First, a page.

Lice are lousy deal for cattle

Cooler weather brings weaning calves, politician promises, hunting season and increased incidence of lice predation in cattle. Left uncon­trolled, lice can cause problems in the herd. Protecting cattle from lice entails understanding the life cycle of lice, recognizing the potential damage and using effective methods of control.

In general, every herd has some level of lice infestation. Lice are carried from season to season by a small percentage of the herd that act as reservoir hosts. Clinical signs of lice-infected cattle generally begin with constant rubbing and scratch­ing within the herd. Fences, posts, water troughs, trees and any other stationary object could be subject to damage from this rubbing. As the in­fection and irritation continue, large hairless patches will become evident on animals.

Beyond clinical signs, further diagnosis requires seeing adult lice on the skin. Parting the hair will reveal the lice. They are very small— roughly the size of a grain of sand— but can still be seen. The economic threshold for treatment is roughly 10 lice per square inch.

Louse life cycles are generally three to four weeks and spent entire­ly on animals. First, female lice lay eggs, which are glued to the host’s hair. Nymphs hatch from the eggs one to two weeks later and become fully developed adults in about two weeks. Adult females can lay approximately 30 to 40 eggs during their life. If not controlled, a single adult female in September can result in approximately 1 million lice by January.

Two types of lice live on cattle: sucking lice and biting lice. Sucking lice feed on the host’s blood and are most often found along the top line of an animal’s back. However, they can spread to the poll and tail head. Biting lice, which ingest skin, hair and scabs, are more widespread on the body. In the U.S., cattle can be infested by one species of biting louse, Bovicola bovis, and four spe­cies of sucking lice: the long-nosed cattle louse (Linognathus vituli), the little blue cattle louse (Solenopotes capillatus), the short-nosed cattle louse (Haematopinus eurysternus), and the cattle tail louse (Haematopi­nus quadripertusus).

Lice infestation can result in lame­ness, allergic responses, restlessness, agitation and skin damage from ex­cessive rubbing or scratching. Open skin leaves cattle more inclined to illness and infections. If left uncon­trolled, lice can cause anemia, lower milk production, decreased feed efficiency and reduced weight gain. Cattle with lice will recover from disease stress slower than non-infest­ed cattle.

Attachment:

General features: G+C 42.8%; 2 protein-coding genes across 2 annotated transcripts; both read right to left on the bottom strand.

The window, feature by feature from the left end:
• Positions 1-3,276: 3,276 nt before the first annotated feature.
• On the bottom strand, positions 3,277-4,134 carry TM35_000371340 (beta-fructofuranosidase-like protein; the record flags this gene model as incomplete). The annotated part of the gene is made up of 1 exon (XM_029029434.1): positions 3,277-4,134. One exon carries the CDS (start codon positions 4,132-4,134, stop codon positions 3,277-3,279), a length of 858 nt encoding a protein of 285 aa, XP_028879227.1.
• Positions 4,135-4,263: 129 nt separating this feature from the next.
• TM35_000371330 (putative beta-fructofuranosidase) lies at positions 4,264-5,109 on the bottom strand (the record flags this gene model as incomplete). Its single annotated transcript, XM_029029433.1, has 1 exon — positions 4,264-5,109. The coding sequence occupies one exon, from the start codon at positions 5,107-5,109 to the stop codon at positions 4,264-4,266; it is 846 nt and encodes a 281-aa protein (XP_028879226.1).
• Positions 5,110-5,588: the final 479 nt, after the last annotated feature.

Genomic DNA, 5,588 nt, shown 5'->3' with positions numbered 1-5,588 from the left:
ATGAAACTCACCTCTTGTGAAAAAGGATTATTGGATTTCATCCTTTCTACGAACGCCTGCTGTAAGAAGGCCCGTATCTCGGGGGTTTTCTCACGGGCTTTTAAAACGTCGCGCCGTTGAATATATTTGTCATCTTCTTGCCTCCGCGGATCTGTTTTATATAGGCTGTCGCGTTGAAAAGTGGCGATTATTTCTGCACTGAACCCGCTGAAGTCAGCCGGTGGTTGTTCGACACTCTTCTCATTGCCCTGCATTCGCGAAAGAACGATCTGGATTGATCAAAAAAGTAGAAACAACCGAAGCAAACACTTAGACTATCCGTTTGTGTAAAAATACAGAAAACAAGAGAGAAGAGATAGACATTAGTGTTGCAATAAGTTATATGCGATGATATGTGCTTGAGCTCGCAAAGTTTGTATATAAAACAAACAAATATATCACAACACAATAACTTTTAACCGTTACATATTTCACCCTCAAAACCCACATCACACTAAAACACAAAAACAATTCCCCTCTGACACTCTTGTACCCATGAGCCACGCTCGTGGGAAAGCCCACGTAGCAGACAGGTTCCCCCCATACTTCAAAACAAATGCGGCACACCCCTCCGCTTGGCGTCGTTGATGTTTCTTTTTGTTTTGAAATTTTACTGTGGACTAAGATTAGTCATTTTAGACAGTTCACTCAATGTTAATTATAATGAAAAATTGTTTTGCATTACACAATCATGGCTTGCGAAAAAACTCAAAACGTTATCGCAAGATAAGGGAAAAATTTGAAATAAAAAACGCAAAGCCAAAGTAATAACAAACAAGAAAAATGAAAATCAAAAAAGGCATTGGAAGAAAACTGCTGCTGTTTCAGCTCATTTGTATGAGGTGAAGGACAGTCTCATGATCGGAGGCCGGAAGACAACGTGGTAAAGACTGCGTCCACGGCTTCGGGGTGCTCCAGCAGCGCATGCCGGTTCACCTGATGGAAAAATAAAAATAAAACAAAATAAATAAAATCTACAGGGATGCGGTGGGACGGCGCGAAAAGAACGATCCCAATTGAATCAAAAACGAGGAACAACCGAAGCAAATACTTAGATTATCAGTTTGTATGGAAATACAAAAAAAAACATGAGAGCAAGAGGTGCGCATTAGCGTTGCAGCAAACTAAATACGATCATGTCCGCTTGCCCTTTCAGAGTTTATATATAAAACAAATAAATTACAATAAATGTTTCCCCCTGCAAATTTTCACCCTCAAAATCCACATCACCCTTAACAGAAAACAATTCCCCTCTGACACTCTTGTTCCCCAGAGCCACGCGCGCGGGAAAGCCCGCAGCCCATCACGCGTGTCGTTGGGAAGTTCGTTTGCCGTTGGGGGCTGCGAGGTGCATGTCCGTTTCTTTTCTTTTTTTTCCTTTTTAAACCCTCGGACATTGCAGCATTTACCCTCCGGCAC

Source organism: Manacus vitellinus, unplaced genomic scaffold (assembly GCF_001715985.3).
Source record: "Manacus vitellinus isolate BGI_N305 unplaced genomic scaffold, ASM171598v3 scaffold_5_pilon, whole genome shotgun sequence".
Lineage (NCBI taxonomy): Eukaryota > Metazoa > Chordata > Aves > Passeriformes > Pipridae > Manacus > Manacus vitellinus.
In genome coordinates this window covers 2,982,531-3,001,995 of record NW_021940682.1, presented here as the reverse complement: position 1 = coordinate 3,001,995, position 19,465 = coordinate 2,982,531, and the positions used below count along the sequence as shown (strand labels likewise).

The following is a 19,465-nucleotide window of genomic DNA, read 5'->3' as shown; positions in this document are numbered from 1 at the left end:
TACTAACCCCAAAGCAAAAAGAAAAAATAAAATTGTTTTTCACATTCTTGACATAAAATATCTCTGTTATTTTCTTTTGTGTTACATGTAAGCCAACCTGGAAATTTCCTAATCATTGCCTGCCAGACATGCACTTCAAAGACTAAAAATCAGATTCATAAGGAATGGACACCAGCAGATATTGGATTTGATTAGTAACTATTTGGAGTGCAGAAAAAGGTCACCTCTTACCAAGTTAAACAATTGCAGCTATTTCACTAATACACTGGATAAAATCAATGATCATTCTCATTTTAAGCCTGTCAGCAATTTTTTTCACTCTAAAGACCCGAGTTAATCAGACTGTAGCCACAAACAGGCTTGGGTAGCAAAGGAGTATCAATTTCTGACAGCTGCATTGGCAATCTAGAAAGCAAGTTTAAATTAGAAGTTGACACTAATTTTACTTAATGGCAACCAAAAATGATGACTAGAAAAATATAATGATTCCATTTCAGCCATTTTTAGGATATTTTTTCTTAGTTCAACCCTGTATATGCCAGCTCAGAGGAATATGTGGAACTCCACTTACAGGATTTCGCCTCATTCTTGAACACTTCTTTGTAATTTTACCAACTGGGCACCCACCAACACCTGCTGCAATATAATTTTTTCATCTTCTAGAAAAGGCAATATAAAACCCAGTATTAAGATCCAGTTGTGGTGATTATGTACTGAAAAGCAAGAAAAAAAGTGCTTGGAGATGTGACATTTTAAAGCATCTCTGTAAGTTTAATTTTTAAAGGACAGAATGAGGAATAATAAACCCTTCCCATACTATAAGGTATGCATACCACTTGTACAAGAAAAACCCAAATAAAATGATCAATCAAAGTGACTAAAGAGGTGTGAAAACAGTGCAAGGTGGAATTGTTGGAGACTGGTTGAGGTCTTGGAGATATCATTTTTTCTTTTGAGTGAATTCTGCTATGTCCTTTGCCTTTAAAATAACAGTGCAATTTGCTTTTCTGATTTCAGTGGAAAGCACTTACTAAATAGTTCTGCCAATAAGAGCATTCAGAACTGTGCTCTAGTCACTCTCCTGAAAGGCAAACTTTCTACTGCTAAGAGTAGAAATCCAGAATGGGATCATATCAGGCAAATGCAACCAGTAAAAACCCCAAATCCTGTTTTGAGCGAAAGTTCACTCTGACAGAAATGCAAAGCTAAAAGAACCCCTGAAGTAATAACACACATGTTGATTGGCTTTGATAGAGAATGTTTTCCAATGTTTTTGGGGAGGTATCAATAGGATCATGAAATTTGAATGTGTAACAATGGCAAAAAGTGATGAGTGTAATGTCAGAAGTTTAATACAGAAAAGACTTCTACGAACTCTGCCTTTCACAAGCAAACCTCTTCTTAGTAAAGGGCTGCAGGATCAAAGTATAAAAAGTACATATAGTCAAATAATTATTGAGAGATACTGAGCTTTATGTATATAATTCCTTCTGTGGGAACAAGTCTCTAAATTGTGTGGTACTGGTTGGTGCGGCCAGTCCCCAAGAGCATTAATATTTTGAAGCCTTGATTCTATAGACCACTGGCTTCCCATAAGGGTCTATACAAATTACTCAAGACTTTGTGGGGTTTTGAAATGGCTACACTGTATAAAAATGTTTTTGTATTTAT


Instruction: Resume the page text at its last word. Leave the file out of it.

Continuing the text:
Both sucking and biting lice are equally harmful to cattle, and both respond to the same treatments. There are a variety of insecticides that can effectively control lice. Dusts, pour-on products and sprays provide easy-to-use and versatile treatment options. Traditional treat­ments involve a two-step process: First, treatment to kill adults and nymphs on the animal, followed by a second treatment three weeks later to kill adult lice and nymphs that hatched from eggs after the first treatment. Treated cattle should be re-examined about two weeks later.

One treatment option is avermec­tin endectocides. These products come in pour-on formulations and injectable formulations. Avermectins treat internal intestinal nematodes but also treat external parasites such as lice. It is important to note that the injectable formulations do not work on biting lice since they do not blood feed. Another option is a non-systemic topical treatment, typically pyrethroid products similar to what is used to control horn flies during the summer. These products are very effective against adult lice but do not affect the larvae or eggs. Retreatment is often needed 14 days after initial treatment.

Management practices should be undertaken to prevent re-infestation. Lice are spread primarily through animal-to-animal contact, includ­ing feeding, resting, breeding or shipping. Due to this threat, facilities used by infested cattle should either be treated with insecticide or remain empty for 10 days before allow­ing clean stock to enter. Any new animals should be isolated from the resident herd and treated before they are introduced to the herd.

Read the pesticide label and use only according to the directions. Know what personal protection equipment is required. Be sure that those making the application are trained in the proper use of each product and the appropriate equipment.

  • Created on .
  • Hits: 157

About Today's Farmer magazine

Today's Farmer is published 9 times annually. Printed issues arrive monthly except combined issues for June/July, August/September and December/January. Subscriptions are available only in the United States.

If you would like to begin or renew a print subscription, CLICK HERE and go to our shop. We are proud to offer the subscription for only $15 per year.

 ©2019 MFA Incorporated.


Connect with us.